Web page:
The US has given Chevron limited authorization to resume pumping oil from Venezuela after announcing on Saturday that the Venezuelan government and the opposition group had reached an agreement on humanitarian assistance and on a solution to the chronic economic and political crisis country’s crisis, including a focus on the 2024 elections.
A senior Biden administration official described Saturday’s announcements as “major steps in the right direction,” but noted there is still work to be done as both parties work toward a more lasting resolution to the ongoing crisis. The official also highlighted the limited nature of the license, saying they do not anticipate it will have a tangible impact on international oil prices and that the move is intended as a stimulus to negotiations – not in response to high global oil prices .
The Treasury Department’s Office of Foreign Assets Control on Saturday issued General License 41 for Venezuela, which authorizes Chevron to “resume limited natural resource extraction operations in Venezuela,” according to a Treasury Department press release. This is a 6 month license revocable by the US at any time. Additionally, any profits made will be used to repay debts owed to Chevron and not the Maduro regime, the senior official said, explaining that the US government will continue to require Chevron to provide comprehensive reporting on its financial operations.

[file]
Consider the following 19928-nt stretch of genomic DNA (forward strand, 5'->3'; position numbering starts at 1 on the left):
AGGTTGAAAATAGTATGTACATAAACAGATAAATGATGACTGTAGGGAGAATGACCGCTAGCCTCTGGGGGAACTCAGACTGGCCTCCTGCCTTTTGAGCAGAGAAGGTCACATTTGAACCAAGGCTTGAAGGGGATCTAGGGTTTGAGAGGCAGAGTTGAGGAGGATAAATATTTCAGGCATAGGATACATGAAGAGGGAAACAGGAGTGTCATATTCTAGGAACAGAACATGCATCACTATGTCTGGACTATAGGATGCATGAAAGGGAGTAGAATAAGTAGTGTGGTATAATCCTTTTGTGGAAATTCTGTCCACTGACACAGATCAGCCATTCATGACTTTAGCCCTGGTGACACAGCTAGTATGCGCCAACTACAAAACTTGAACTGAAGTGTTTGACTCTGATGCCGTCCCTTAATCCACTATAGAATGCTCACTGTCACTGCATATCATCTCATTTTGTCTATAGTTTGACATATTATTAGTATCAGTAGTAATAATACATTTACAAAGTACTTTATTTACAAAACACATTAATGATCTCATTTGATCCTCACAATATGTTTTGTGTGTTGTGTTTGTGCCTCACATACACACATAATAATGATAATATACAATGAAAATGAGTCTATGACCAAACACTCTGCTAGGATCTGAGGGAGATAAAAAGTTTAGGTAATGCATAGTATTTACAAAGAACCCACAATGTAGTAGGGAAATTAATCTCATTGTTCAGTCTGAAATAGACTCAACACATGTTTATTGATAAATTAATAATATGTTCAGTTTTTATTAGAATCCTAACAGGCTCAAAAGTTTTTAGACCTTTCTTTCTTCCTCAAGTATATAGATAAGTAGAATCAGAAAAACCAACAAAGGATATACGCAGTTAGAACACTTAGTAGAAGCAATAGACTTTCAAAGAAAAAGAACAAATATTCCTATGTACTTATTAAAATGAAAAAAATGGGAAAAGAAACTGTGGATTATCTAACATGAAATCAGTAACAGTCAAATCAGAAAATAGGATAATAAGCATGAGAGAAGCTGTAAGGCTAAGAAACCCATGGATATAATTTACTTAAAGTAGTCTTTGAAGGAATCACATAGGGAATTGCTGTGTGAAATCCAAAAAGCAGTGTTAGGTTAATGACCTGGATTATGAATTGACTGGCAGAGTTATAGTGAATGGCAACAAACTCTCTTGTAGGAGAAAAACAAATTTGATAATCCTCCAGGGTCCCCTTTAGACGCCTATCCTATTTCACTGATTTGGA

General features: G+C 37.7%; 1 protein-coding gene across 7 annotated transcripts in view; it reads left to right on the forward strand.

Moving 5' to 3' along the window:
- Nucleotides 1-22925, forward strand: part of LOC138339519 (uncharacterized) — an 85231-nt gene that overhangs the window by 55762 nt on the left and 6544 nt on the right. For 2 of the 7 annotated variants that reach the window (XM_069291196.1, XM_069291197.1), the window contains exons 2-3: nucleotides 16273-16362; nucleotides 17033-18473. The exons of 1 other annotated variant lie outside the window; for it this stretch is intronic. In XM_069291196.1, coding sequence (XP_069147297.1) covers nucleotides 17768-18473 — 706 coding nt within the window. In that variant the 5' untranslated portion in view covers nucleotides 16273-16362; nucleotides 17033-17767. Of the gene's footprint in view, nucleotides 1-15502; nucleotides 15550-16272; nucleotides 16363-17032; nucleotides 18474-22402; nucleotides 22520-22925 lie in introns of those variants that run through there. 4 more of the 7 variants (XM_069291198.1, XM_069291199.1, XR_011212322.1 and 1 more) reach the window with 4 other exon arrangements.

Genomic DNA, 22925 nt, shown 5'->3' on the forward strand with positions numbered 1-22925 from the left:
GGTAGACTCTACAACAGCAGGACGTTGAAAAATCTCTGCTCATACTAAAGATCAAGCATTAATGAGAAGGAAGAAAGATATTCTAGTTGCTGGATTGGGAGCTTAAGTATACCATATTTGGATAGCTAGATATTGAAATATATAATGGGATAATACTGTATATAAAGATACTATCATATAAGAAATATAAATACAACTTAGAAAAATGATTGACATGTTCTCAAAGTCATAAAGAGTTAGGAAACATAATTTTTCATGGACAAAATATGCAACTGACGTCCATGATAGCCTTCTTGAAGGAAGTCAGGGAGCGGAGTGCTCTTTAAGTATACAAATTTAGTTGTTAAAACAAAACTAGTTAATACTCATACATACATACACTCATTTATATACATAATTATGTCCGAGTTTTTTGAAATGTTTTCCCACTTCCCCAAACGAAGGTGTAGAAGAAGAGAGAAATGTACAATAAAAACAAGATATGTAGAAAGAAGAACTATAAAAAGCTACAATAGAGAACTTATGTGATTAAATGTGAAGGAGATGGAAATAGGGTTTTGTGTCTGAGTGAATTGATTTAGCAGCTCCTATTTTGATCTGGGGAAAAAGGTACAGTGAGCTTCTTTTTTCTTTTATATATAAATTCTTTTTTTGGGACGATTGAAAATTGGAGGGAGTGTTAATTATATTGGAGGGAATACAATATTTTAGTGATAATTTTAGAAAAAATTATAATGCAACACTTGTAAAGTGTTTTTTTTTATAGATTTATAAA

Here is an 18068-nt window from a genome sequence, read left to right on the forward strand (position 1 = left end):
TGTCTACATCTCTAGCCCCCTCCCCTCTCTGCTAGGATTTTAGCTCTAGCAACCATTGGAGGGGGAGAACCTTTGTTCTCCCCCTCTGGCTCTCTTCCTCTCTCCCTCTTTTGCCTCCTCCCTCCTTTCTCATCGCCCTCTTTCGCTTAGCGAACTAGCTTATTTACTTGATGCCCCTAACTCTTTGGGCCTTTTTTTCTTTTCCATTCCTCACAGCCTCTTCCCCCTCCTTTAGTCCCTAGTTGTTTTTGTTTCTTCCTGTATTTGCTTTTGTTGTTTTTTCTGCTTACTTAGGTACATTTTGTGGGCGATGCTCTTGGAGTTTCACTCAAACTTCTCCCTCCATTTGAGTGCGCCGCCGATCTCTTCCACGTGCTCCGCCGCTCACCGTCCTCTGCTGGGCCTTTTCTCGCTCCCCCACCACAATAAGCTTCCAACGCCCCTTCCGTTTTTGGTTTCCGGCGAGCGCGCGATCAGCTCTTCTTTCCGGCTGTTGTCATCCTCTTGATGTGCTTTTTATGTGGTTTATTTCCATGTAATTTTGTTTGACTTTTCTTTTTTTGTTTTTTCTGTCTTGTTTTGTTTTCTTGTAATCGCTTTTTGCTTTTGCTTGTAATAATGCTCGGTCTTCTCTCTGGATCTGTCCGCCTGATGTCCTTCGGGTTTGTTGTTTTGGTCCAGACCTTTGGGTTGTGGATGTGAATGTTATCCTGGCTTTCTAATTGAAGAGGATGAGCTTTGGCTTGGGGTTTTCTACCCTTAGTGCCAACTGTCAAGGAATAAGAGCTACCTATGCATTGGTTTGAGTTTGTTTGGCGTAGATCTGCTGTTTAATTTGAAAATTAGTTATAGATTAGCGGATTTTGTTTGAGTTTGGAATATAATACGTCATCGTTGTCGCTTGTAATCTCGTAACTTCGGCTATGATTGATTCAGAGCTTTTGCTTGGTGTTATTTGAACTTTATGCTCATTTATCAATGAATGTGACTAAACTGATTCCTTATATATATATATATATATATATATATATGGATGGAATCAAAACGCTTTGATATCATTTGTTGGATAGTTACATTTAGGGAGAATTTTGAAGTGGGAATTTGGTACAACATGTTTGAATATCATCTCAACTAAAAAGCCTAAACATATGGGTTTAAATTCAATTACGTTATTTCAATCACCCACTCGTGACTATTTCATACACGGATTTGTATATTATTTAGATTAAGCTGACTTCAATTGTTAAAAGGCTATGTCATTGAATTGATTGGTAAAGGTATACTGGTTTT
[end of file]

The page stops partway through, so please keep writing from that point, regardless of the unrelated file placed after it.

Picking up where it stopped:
“GL 41 only authorizes activities related to Chevron’s joint ventures in Venezuela and does not authorize other activities involving PdVSA. Other sanctions and restrictions imposed by the United States related to Venezuela remain in place; The United States will vigorously enforce these sanctions and will continue to hold accountable any actor who engages in corruption, violates US law or violates human rights in Venezuela,” the release said. PdVSA is the state-owned Venezuelan oil and gas company.
Chevron CEO Mike Wirth told Bloomberg TV earlier this year that a thaw would take months and years to clean up the country’s oil fields and there would be “no immediate” impact on oil production.
According to the official, if the Venezuelan regime continues to take concrete steps towards a negotiated solution, targeted easing of sanctions will be possible in the future.